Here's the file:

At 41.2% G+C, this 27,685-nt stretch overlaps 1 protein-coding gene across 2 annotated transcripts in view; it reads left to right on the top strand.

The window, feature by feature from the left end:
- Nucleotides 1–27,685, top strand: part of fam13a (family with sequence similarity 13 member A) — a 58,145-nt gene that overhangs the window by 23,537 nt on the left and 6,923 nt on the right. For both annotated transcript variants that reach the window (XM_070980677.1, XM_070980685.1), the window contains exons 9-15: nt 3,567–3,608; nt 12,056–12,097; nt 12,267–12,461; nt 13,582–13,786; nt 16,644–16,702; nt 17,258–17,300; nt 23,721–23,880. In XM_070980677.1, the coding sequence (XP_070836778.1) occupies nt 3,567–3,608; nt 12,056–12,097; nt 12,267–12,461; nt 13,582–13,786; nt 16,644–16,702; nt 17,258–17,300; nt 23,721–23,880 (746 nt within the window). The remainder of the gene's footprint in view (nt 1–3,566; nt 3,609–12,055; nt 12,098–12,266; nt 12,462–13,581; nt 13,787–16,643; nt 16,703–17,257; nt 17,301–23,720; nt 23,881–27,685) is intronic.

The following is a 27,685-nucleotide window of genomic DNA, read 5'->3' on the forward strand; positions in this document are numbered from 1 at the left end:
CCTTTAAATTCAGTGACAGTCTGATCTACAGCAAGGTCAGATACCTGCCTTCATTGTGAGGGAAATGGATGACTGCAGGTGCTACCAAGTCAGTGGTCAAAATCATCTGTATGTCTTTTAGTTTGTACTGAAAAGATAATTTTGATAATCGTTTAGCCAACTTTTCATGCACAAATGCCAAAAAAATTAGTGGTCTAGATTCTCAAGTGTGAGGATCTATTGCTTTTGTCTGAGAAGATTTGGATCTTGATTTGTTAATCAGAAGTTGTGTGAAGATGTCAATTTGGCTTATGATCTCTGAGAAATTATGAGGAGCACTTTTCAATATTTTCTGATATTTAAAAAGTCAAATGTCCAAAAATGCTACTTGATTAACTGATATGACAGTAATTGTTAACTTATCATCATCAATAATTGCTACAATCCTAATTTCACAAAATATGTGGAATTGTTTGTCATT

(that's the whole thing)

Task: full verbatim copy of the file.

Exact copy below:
At 41.2% G+C, this 27,685-nt stretch overlaps 1 protein-coding gene across 2 annotated transcripts in view; it reads left to right on the top strand.

The window, feature by feature from the left end:
- Nucleotides 1–27,685, top strand: part of fam13a (family with sequence similarity 13 member A) — a 58,145-nt gene that overhangs the window by 23,537 nt on the left and 6,923 nt on the right. For both annotated transcript variants that reach the window (XM_070980677.1, XM_070980685.1), the window contains exons 9-15: nt 3,567–3,608; nt 12,056–12,097; nt 12,267–12,461; nt 13,582–13,786; nt 16,644–16,702; nt 17,258–17,300; nt 23,721–23,880. In XM_070980677.1, the coding sequence (XP_070836778.1) occupies nt 3,567–3,608; nt 12,056–12,097; nt 12,267–12,461; nt 13,582–13,786; nt 16,644–16,702; nt 17,258–17,300; nt 23,721–23,880 (746 nt within the window). The remainder of the gene's footprint in view (nt 1–3,566; nt 3,609–12,055; nt 12,098–12,266; nt 12,462–13,581; nt 13,787–16,643; nt 16,703–17,257; nt 17,301–23,720; nt 23,881–27,685) is intronic.

The following is a 27,685-nucleotide window of genomic DNA, read 5'->3' on the forward strand; positions in this document are numbered from 1 at the left end:
CCTTTAAATTCAGTGACAGTCTGATCTACAGCAAGGTCAGATACCTGCCTTCATTGTGAGGGAAATGGATGACTGCAGGTGCTACCAAGTCAGTGGTCAAAATCATCTGTATGTCTTTTAGTTTGTACTGAAAAGATAATTTTGATAATCGTTTAGCCAACTTTTCATGCACAAATGCCAAAAAAATTAGTGGTCTAGATTCTCAAGTGTGAGGATCTATTGCTTTTGTCTGAGAAGATTTGGATCTTGATTTGTTAATCAGAAGTTGTGTGAAGATGTCAATTTGGCTTATGATCTCTGAGAAATTATGAGGAGCACTTTTCAATATTTTCTGATATTTAAAAAGTCAAATGTCCAAAAATGCTACTTGATTAACTGATATGACAGTAATTGTTAACTTATCATCATCAATAATTGCTACAATCCTAATTTCACAAAATATGTGGAATTGTTTGTCATT